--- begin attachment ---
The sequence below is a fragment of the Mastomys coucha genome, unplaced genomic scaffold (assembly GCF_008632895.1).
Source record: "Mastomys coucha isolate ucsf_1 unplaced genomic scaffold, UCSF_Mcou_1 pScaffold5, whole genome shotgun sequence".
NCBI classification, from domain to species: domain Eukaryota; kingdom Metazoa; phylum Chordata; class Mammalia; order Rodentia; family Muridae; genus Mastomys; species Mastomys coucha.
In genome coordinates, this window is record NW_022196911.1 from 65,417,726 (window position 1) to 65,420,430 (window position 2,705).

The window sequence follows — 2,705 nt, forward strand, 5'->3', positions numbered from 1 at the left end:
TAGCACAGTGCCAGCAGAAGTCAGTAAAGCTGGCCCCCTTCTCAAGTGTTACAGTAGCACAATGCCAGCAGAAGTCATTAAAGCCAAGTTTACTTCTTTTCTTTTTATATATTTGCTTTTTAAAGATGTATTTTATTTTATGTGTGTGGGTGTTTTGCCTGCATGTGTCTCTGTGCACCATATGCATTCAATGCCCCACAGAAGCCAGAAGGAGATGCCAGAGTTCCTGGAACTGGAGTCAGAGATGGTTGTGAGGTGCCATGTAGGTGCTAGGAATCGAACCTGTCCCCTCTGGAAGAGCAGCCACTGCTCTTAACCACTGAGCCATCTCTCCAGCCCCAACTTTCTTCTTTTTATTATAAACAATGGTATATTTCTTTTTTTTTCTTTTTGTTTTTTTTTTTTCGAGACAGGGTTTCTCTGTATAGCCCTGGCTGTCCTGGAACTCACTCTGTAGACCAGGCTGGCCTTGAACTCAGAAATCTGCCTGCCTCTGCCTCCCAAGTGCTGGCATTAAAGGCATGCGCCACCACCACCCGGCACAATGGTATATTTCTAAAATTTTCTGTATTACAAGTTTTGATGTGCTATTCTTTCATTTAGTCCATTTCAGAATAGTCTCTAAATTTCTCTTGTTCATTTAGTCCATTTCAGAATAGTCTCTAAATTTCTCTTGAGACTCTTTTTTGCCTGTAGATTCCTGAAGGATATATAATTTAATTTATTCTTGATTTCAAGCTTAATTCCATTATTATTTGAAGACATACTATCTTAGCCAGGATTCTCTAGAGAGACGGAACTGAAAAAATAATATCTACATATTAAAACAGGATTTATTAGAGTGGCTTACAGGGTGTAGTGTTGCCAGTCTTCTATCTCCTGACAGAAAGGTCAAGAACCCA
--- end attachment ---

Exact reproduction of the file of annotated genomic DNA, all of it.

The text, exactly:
The sequence below is a fragment of the Mastomys coucha genome, unplaced genomic scaffold (assembly GCF_008632895.1).
Source record: "Mastomys coucha isolate ucsf_1 unplaced genomic scaffold, UCSF_Mcou_1 pScaffold5, whole genome shotgun sequence".
NCBI classification, from domain to species: domain Eukaryota; kingdom Metazoa; phylum Chordata; class Mammalia; order Rodentia; family Muridae; genus Mastomys; species Mastomys coucha.
In genome coordinates, this window is record NW_022196911.1 from 65,417,726 (window position 1) to 65,420,430 (window position 2,705).

The window sequence follows — 2,705 nt, forward strand, 5'->3', positions numbered from 1 at the left end:
TAGCACAGTGCCAGCAGAAGTCAGTAAAGCTGGCCCCCTTCTCAAGTGTTACAGTAGCACAATGCCAGCAGAAGTCATTAAAGCCAAGTTTACTTCTTTTCTTTTTATATATTTGCTTTTTAAAGATGTATTTTATTTTATGTGTGTGGGTGTTTTGCCTGCATGTGTCTCTGTGCACCATATGCATTCAATGCCCCACAGAAGCCAGAAGGAGATGCCAGAGTTCCTGGAACTGGAGTCAGAGATGGTTGTGAGGTGCCATGTAGGTGCTAGGAATCGAACCTGTCCCCTCTGGAAGAGCAGCCACTGCTCTTAACCACTGAGCCATCTCTCCAGCCCCAACTTTCTTCTTTTTATTATAAACAATGGTATATTTCTTTTTTTTTCTTTTTGTTTTTTTTTTTTCGAGACAGGGTTTCTCTGTATAGCCCTGGCTGTCCTGGAACTCACTCTGTAGACCAGGCTGGCCTTGAACTCAGAAATCTGCCTGCCTCTGCCTCCCAAGTGCTGGCATTAAAGGCATGCGCCACCACCACCCGGCACAATGGTATATTTCTAAAATTTTCTGTATTACAAGTTTTGATGTGCTATTCTTTCATTTAGTCCATTTCAGAATAGTCTCTAAATTTCTCTTGTTCATTTAGTCCATTTCAGAATAGTCTCTAAATTTCTCTTGAGACTCTTTTTTGCCTGTAGATTCCTGAAGGATATATAATTTAATTTATTCTTGATTTCAAGCTTAATTCCATTATTATTTGAAGACATACTATCTTAGCCAGGATTCTCTAGAGAGACGGAACTGAAAAAATAATATCTACATATTAAAACAGGATTTATTAGAGTGGCTTACAGGGTGTAGTGTTGCCAGTCTTCTATCTCCTGACAGAAAGGTCAAGAACCCA